Harlingen School District Dedicates New Academy

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Harlingen School District Dedicates New Academy

Harlingen School Superintendent Art Cavazos speaks during the dedication of the district’s new Media Arts and Communications Academy. (VBR)
Harlingen School Superintendent Art Cavazos speaks during the dedication of the district’s new Media Arts and Communications Academy. (VBR)

“Creative incubator” gives hands-on experiences

Although the Harlingen school district’s the new Media Arts and Communications Academy opened with the start of the school year, officials introduced it to the community at a ceremony this week.

HCISD Superintendent Art Cavazos said the academy serves as “a creative incubator to inspire students” who are considering a future in the field.

The academy teaches classes in television, radio and graphics arts production. It is housed in a portion of the former Memorial Middle School on 13th Street. In addition to classrooms, the band hall was transformed into a television studio.

Students will cover school and community events for broadcast on the district’s television station. They will shoot, write and edit stories as well as produce video projects and short movies. The district spent approximately $300,000 on the renovation.

Students will have the opportunity to earn certifications as a television or radio operator as well as in graphics and production software.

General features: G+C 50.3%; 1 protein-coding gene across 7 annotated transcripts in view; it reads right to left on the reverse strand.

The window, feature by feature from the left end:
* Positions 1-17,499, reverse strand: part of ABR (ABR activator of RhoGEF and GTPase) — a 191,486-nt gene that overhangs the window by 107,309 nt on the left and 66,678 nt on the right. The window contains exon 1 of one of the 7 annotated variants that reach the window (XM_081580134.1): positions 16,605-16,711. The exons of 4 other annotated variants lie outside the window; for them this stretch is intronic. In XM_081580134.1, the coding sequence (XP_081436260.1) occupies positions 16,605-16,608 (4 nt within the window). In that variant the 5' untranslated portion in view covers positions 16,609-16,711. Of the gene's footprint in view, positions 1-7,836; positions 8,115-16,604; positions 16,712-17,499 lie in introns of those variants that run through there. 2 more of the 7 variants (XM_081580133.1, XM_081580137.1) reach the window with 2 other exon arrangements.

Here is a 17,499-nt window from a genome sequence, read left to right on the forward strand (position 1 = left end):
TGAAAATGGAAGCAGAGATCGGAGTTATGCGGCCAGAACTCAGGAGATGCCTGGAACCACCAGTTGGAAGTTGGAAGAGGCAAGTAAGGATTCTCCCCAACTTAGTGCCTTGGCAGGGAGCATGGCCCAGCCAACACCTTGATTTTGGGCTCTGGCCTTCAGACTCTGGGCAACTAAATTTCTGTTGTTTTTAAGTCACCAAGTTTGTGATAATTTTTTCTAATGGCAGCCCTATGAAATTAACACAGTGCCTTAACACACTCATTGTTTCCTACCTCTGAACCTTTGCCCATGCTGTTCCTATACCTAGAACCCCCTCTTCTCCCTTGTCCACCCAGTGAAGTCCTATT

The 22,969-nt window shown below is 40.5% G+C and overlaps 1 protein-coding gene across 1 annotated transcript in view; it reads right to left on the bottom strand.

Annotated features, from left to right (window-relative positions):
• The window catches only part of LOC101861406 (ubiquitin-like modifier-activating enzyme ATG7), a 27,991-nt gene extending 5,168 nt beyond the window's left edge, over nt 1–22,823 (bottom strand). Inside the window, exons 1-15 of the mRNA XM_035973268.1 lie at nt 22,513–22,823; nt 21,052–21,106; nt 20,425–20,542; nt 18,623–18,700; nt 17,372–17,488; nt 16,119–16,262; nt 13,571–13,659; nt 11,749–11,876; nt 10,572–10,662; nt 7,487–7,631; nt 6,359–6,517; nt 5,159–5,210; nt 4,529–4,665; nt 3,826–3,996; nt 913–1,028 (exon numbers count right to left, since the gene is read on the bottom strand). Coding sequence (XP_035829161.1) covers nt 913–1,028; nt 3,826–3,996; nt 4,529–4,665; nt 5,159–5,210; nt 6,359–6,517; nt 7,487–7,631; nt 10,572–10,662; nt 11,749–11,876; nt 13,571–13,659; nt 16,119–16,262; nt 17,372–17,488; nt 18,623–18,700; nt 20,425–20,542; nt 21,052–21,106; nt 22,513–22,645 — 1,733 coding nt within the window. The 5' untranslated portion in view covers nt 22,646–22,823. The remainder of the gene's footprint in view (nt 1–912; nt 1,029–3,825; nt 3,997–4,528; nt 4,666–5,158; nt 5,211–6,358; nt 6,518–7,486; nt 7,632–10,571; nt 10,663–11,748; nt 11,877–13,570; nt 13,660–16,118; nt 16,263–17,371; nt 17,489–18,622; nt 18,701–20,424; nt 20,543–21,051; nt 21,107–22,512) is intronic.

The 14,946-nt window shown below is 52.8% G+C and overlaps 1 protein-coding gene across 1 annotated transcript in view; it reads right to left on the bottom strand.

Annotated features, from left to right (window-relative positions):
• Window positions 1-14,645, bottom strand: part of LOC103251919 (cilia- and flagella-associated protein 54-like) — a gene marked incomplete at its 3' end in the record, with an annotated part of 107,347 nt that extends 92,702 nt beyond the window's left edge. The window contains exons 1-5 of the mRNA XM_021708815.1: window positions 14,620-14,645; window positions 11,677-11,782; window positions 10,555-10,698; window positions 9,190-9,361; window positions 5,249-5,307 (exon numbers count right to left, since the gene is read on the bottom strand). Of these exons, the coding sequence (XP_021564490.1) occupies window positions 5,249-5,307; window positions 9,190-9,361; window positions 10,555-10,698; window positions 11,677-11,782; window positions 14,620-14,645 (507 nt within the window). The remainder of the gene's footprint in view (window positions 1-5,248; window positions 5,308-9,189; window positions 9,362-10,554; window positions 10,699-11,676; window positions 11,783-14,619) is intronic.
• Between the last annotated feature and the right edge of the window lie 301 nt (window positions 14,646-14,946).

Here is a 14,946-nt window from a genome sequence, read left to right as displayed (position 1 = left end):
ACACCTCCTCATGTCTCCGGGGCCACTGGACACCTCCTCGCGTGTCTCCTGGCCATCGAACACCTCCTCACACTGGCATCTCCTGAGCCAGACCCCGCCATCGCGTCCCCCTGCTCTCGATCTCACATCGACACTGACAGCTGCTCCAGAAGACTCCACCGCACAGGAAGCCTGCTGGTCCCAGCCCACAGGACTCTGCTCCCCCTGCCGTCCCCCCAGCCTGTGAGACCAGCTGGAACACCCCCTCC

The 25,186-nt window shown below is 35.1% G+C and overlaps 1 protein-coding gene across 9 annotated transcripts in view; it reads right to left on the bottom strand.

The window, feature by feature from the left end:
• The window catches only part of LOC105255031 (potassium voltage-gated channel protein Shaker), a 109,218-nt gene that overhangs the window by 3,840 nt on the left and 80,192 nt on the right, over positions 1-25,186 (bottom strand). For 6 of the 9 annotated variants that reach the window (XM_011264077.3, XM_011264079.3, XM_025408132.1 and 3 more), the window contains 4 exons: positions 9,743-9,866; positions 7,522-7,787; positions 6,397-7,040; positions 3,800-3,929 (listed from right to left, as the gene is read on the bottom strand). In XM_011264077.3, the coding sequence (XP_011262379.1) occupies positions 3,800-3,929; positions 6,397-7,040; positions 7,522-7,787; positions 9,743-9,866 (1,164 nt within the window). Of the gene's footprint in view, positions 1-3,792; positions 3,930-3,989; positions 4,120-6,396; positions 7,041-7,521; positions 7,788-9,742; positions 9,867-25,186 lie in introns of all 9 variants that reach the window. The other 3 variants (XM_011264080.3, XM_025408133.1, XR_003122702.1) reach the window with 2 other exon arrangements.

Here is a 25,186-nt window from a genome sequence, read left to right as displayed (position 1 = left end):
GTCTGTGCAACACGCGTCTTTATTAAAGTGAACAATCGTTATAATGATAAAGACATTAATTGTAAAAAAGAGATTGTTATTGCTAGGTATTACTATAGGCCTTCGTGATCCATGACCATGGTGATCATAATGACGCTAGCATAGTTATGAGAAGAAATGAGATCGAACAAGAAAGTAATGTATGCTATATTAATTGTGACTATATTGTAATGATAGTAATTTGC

The Media Arts and Communications Academy is one of six being introduced in the Harlingen school system. Other academies include Health Science; Firefighter; Transportation, Distribution and Logistics; Teaching; and Apprenticeship.

The academy program is designed to expose students to “high demand career tracks,” Cavazos said, allowing them to “get right into the space they most desire.”  

 

 

George Cox is a veteran journalist with more than 30 years experience as a newspaper writer and editor. A Corpus Christi native, he started his career as a reporter for The Brownsville Herald after graduating from Sam Houston State University with a degree in journalism. He later worked on newspapers in Laredo and Corpus Christi as well as northern California. George returned to the Valley in 1996 as editor of The Brownsville Herald and in 2001 moved to Harlingen as editor of the Valley Morning Star. He also held the position of editor and general manager for the Coastal Current, a weekly entertainment magazine with Valleywide distribution. George retired from full-time journalism in 2015 to work as a freelance writer and legal document editor. He continues to live in Harlingen where he and his wife Katherine co-founded Rio Grande Valley Therapy Pets, a nonprofit organization dedicated to raising public awareness of the benefits of therapy pets and assisting people and their pets to become registered therapy pet teams.

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